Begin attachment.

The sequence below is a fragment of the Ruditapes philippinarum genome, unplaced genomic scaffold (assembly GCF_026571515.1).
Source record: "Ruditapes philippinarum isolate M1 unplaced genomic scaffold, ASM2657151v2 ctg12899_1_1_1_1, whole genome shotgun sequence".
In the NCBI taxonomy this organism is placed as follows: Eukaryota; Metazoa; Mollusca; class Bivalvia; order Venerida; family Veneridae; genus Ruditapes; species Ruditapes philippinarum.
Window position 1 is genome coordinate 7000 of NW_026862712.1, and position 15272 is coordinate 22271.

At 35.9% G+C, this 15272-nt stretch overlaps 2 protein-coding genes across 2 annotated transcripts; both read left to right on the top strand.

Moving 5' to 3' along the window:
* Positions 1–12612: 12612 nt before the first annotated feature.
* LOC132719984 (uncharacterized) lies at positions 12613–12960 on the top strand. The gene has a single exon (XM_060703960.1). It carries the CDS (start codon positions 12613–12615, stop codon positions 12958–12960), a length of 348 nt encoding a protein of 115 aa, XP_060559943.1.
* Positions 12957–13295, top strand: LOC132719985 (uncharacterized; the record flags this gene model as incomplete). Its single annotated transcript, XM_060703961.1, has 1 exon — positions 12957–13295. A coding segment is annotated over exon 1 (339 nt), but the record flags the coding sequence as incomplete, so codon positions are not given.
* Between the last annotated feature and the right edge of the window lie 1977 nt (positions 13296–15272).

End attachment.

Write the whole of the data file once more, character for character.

The sequence below is a fragment of the Ruditapes philippinarum genome, unplaced genomic scaffold (assembly GCF_026571515.1).
Source record: "Ruditapes philippinarum isolate M1 unplaced genomic scaffold, ASM2657151v2 ctg12899_1_1_1_1, whole genome shotgun sequence".
In the NCBI taxonomy this organism is placed as follows: Eukaryota; Metazoa; Mollusca; class Bivalvia; order Venerida; family Veneridae; genus Ruditapes; species Ruditapes philippinarum.
Window position 1 is genome coordinate 7000 of NW_026862712.1, and position 15272 is coordinate 22271.

At 35.9% G+C, this 15272-nt stretch overlaps 2 protein-coding genes across 2 annotated transcripts; both read left to right on the top strand.

Moving 5' to 3' along the window:
* Positions 1–12612: 12612 nt before the first annotated feature.
* LOC132719984 (uncharacterized) lies at positions 12613–12960 on the top strand. The gene has a single exon (XM_060703960.1). It carries the CDS (start codon positions 12613–12615, stop codon positions 12958–12960), a length of 348 nt encoding a protein of 115 aa, XP_060559943.1.
* Positions 12957–13295, top strand: LOC132719985 (uncharacterized; the record flags this gene model as incomplete). Its single annotated transcript, XM_060703961.1, has 1 exon — positions 12957–13295. A coding segment is annotated over exon 1 (339 nt), but the record flags the coding sequence as incomplete, so codon positions are not given.
* Between the last annotated feature and the right edge of the window lie 1977 nt (positions 13296–15272).